|Extracts from a note-book by Sir R C Hoare.
(Wilts Arch and Nat Hist Mag vol 22)
Sat. Oct 10, 1807.
Mild and fine day. Went in a chaise to Marden, a village on the right of the great road leading to Devizes. Here there is a very singular earthen work that has been unnoticed by antiquaries. From the circumstances of the ditch being on the inside, and the vallum without, we may safely pronounce it to have been a religious, not a military work. Its form, however, is not circular like that of Abury, but very irregular...
Curiosity is not alone confined to this outward and stupendous vallum. The interior of the arc contains two very interesting fragments of antiquity. A large tumulus, the third, I think, in size after Silbury and the Castle Hill at Marlborough. This tumulus is named in the map Hatfield barrow. The etymology of which, as given me by a native farmer, was derived from the unproductive quality of the soil, which occasioned it being called Hatefield.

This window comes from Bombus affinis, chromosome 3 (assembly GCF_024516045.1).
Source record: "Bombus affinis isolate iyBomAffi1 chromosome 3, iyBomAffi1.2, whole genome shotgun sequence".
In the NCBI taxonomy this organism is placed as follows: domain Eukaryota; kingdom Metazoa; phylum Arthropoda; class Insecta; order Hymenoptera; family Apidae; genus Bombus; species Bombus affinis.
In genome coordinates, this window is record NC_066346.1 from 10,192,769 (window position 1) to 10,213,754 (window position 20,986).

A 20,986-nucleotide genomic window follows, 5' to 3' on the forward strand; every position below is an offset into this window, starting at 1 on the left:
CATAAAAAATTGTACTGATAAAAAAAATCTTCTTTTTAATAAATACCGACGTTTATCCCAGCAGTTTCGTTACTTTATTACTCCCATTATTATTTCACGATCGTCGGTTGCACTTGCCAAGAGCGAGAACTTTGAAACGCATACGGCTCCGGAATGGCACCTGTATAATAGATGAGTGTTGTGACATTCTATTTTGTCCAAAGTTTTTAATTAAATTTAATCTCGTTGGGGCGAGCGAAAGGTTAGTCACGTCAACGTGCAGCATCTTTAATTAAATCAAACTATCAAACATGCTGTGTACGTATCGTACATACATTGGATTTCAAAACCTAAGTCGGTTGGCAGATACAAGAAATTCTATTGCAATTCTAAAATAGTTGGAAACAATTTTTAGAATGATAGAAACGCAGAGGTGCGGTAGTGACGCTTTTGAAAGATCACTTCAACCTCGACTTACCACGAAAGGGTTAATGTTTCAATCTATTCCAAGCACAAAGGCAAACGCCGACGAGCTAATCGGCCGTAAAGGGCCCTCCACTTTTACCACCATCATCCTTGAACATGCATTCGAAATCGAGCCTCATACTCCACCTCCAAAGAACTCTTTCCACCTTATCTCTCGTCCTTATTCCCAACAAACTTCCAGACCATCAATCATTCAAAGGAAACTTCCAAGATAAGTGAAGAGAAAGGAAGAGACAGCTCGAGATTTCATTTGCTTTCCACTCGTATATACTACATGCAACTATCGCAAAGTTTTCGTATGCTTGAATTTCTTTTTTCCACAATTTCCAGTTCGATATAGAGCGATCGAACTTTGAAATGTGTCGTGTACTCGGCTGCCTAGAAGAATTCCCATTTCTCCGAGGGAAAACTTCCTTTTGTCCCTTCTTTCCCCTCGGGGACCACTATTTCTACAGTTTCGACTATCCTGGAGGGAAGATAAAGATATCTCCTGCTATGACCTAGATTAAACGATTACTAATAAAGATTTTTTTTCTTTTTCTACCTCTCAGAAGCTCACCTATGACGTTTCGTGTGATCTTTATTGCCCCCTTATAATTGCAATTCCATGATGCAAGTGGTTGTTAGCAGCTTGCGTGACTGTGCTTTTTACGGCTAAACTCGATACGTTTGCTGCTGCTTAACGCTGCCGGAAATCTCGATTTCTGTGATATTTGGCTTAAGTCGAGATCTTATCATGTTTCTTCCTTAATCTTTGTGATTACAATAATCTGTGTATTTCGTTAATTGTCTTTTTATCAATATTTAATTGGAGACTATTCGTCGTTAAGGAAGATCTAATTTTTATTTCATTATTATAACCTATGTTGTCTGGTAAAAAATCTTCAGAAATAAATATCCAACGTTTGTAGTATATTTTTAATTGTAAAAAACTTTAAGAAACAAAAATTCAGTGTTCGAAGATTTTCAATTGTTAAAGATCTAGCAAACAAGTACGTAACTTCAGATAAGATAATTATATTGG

This tumulus is not placed in the centre of the area, but towards the northern angle of it, or rather north-western. As our operations on it are not yet terminated I can give no account either of its contents or destination. From the moisture of the substratum of sand I have much doubt if we shall be able effectually to explore it.
Our workmen had a most providential escape, by being taken off to another spot by Mr Cunnington, when during their absence several ton weight of earth fell in, at a time when the floor of the barrow was nearly uncovered.
On the south-west side of the enclosure is a low circular work - very similar to one we know near Southley Wood [here?], Warminster - it is intersected by a hedge.
The manoeuvres of the day being interrupted by the heavy fall of earth, I left Marden and ascended the chalk hills...
...Returned to Everley gratified and benefitted, as usual, by my ride amongst the Britons."
Posted by Rhiannon
7th January 2004ce
Edited 2nd September 2004ce